When I visited the British Army in Helmand province, Afghanistan, we travelled on military transport and stayed at two Army bases. We slept in tents, ate with the soldiers and were meticulously briefed by their commanding officers. But we also got the chance to talk to ordinary soldiers and junior officers. This is perhaps why my impression of our operation in Afghanistan is a little different from that of the Foreign Secretary David Miliband.
Like him, I was impressed by the grace and gallantry of our soldiers. As one of their commanding officers put it to me, they are "ordinary people doing extraordinary things". I just wish I did not have the nagging worry that their mission, as currently conceived, may be futile.
We control very little territory in Helmand Province and the drugs trade thrives, feeding general lawlessness and funding the Taliban itself. And even if we could enforce law and order tomorrow, there is no functioning Afghan government to which we could hand over.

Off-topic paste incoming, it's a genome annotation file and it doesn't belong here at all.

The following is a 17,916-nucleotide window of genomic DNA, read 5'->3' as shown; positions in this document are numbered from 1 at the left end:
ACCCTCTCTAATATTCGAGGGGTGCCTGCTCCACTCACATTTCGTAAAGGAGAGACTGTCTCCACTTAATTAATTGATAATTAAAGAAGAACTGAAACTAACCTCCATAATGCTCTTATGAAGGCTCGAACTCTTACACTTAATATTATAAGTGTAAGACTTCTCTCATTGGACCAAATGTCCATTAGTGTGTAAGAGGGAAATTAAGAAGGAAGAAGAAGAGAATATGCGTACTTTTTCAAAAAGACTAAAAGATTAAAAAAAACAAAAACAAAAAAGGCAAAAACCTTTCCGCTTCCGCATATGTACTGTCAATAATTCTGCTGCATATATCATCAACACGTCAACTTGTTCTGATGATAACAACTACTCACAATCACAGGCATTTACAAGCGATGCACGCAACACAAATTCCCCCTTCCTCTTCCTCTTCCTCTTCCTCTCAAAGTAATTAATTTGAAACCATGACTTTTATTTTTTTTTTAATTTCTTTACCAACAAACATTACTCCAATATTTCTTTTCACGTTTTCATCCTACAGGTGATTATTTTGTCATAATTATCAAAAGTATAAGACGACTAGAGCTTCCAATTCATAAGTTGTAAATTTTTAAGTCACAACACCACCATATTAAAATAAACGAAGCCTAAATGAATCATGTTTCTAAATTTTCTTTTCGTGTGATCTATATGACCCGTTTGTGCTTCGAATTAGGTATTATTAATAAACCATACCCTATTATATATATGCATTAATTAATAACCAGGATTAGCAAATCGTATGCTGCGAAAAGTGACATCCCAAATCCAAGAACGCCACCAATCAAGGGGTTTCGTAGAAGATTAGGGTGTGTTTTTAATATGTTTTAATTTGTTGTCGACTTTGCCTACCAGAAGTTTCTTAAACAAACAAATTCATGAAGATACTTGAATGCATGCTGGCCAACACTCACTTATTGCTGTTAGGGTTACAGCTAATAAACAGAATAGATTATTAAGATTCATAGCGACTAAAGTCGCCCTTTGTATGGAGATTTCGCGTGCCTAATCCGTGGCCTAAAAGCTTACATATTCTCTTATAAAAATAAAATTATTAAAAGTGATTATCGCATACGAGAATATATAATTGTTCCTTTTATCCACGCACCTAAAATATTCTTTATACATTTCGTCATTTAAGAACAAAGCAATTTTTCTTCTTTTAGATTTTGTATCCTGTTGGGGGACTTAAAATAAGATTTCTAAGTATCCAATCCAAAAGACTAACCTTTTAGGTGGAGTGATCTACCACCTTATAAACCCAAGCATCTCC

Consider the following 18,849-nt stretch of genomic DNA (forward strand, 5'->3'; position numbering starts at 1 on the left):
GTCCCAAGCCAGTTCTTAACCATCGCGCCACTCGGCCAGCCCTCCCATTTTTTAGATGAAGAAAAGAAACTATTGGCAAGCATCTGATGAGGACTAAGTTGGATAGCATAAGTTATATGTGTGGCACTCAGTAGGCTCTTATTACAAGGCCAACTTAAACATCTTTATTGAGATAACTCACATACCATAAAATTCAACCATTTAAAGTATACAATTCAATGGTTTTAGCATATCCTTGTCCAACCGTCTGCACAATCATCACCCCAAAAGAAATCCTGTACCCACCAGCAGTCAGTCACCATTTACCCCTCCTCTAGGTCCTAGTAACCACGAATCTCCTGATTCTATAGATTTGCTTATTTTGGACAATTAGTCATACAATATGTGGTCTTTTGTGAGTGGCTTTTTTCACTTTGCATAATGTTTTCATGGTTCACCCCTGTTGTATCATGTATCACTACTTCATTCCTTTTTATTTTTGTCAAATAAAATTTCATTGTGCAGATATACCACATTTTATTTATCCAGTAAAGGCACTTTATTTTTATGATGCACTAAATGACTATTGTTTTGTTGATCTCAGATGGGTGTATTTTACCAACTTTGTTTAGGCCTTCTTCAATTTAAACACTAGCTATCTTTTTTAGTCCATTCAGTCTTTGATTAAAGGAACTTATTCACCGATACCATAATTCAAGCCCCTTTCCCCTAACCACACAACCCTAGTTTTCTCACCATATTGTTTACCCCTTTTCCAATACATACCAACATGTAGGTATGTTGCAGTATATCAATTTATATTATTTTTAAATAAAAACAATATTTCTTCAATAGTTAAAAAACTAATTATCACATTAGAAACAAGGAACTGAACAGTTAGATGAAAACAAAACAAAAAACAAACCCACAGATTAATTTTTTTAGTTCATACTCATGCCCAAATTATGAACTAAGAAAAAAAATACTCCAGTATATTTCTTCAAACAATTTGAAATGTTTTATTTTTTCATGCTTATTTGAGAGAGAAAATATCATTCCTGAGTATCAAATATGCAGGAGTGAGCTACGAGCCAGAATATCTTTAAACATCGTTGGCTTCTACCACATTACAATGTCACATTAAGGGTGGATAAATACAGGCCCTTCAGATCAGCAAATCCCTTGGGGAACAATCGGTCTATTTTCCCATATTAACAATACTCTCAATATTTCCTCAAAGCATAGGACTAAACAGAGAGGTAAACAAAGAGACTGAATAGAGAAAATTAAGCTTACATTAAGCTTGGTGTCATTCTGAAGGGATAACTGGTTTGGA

Soldiers who had been on two or three tours of duty told me that, as time went on, the general Afghan population was becoming disaffected – rather than being won over – because we had failed to bring peace and security. One young major said we had made a mistake being bogged down in huge bases, that we should be more mobile and take the fight to the Taliban more. But he also argued there should be more emphasis on soldiers learning the language and getting among the general population.
Many soldiers told me it would take 10 to 15 years to sort out. But at a cost of £4.1bn a year for operations in Iraq and Afghanistan, who believes that the British taxpayer has the patience?
Only resolving the underlying political issues in the region will do that. And these include not just Israel-Palestine, but Kashmir.
Diane Abbott is Labour MP for Hackney North and Stoke Newington